52 Ancestors: Week 27 – Finding Ancestors in Yukon Newspapers

This week\’s 52 Ancestors theme is \”Independent\”. When I think independent, the first thing that comes to my mind is those that settled in the Yukon. Whether the attraction was the gold rush in last years of the 19th century, or homesteaders going off the grid in the 20th and 21st centuries, the Yukon has always attracted those with an independent spirit.

One of the problems with Yukon research is that the records just aren\’t there like in the more settled areas of Canada. According to Statistics Canada, the population of the Yukon in 2017 was estimated to be just under 40,000. That\’s present day. Can you imagine how sparsely populated it was in the late 1890s, when 100,000 gold seekers descended on the area in the space of 3 years.

Though civil registration started in the Yukon in about the same time as the Gold Rush, it was sporadic at best. It wasn\’t until about 1930 that it was a standard practice to record births, marriages and deaths. Early church records are dependent on the diligence of the missionaries. Anyone who has tried to research missionary church records in other areas of Canada know that they can be haphazard at best, and non existent at worst.

Newspapers were an important source of information for the sparsely populated areas in general. I imagine they would have been especially important for those in the Yukon. Even if your ancestor didn\’t permanently settle in the Yukon, newspapers might your best chance of finding a record of them while they passed through. Here\’s a few interesting tidbits I found looking through Yukon newspapers:

In Dawson City in 1903, there was a growing problem of \”women offenders\”:

Apparently in 1901 in Whitehorse, a Mr. Fred Trump felt the need to let everyone know that he no longer employed a Mr. Ernest Levin, and was no longer responsible for the man\’s debts:

Here\’s one about a young man having his feet frozen from the Klondike Nugget in 1898. He had falsely been reported dead in Seattle newspapers.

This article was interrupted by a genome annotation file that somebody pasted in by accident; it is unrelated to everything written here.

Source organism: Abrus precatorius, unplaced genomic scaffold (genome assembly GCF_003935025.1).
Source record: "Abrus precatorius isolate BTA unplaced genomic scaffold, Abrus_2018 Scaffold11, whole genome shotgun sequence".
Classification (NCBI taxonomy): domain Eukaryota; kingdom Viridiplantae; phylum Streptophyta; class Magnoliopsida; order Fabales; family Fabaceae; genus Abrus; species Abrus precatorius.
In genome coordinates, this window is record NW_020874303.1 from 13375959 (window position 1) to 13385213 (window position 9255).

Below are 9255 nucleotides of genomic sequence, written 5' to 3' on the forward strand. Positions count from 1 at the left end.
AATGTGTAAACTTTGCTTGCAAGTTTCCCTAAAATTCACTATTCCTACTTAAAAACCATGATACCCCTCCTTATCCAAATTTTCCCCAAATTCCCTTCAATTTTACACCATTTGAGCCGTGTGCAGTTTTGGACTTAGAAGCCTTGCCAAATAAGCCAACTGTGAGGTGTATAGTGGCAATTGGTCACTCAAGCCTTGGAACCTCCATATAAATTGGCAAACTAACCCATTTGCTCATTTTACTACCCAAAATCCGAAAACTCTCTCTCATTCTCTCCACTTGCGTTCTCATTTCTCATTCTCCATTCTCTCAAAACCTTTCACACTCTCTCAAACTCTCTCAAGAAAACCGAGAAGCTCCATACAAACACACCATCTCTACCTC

So where to find newspapers?

Google News Archive
This is an underused resource by many genealogists i general. They have several runs of digitized newspapers from the Yukon. These are not complete runs by any means. However, the digital images are incredibly clear and sharp. I\’ve provided links to the newspapers I\’ve found:

Yukon Archives
The Yukon Archives has both microfilmed and original newspapers. Along with Yukon newspapers, they also have collections of newspapers from cities in North America that were also affected by the Gold Rush. They participate in inter library loan, which is exciting. You can find their contact information here. This is what their website says about their newspaper collection:
…The newspaper collection consists of over 50 individual mastheads, including the Dawson Daily News, 1899-1953; Klondike Nugget, 1898-1903; Yukon Sun, 1899-1904; Whitehorse Star, 1901-to date, and other early Yukon newspapers in their original form and on microfilm. To augment local coverage, the Archives has microfilm of 1897-1898 papers from major North American cities which were affected by the Gold Rush; such as Seattle, San Francisco, Edmonton and Vancouver. The Archives also subscribes to more than 40 northern oriented current newspapers, including Yukon community papers…


The Yukoner
This free history magazine has biographies, historical accounts, photos and stories. They were 32 issues, and they are free to download from the site.


Canadiana
Of course Canadiana would have digitized newspapers. Is there anything this site doesn\’t have? A search of Yukon newspapers gave me:

While searching for your Yukon adventurer, don\’t forget to check out Northern British Columbia and Alaskan newspapers. Both places often reported on what was going on in the Yukon. This is especially true not only during the Gold Rush, but when the Alaska Highway was being built.



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